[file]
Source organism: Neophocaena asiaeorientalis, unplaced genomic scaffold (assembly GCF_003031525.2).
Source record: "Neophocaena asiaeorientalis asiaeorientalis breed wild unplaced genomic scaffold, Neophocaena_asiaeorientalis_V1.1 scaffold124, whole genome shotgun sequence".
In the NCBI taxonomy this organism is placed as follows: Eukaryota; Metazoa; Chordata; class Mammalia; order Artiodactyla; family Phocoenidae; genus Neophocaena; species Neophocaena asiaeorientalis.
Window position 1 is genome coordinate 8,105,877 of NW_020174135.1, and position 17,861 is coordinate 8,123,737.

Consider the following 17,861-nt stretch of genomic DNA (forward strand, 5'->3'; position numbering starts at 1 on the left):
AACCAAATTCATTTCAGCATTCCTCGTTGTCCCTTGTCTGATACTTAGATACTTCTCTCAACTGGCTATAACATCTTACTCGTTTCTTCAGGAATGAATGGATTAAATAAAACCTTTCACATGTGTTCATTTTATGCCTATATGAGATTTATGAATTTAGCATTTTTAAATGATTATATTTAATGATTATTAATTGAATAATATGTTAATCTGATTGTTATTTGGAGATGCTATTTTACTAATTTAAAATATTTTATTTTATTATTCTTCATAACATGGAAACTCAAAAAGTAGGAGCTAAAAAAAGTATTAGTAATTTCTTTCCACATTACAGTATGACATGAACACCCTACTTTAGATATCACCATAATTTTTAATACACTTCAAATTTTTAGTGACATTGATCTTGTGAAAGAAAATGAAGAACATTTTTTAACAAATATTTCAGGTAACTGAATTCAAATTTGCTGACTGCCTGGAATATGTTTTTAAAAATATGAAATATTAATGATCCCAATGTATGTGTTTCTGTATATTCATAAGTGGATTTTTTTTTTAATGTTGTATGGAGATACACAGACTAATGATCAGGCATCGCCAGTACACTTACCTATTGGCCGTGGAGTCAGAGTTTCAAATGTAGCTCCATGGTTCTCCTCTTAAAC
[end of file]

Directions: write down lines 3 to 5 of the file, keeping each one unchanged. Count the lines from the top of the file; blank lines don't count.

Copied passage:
In the NCBI taxonomy this organism is placed as follows: Eukaryota; Metazoa; Chordata; class Mammalia; order Artiodactyla; family Phocoenidae; genus Neophocaena; species Neophocaena asiaeorientalis.
Window position 1 is genome coordinate 8,105,877 of NW_020174135.1, and position 17,861 is coordinate 8,123,737.

Consider the following 17,861-nt stretch of genomic DNA (forward strand, 5'->3'; position numbering starts at 1 on the left):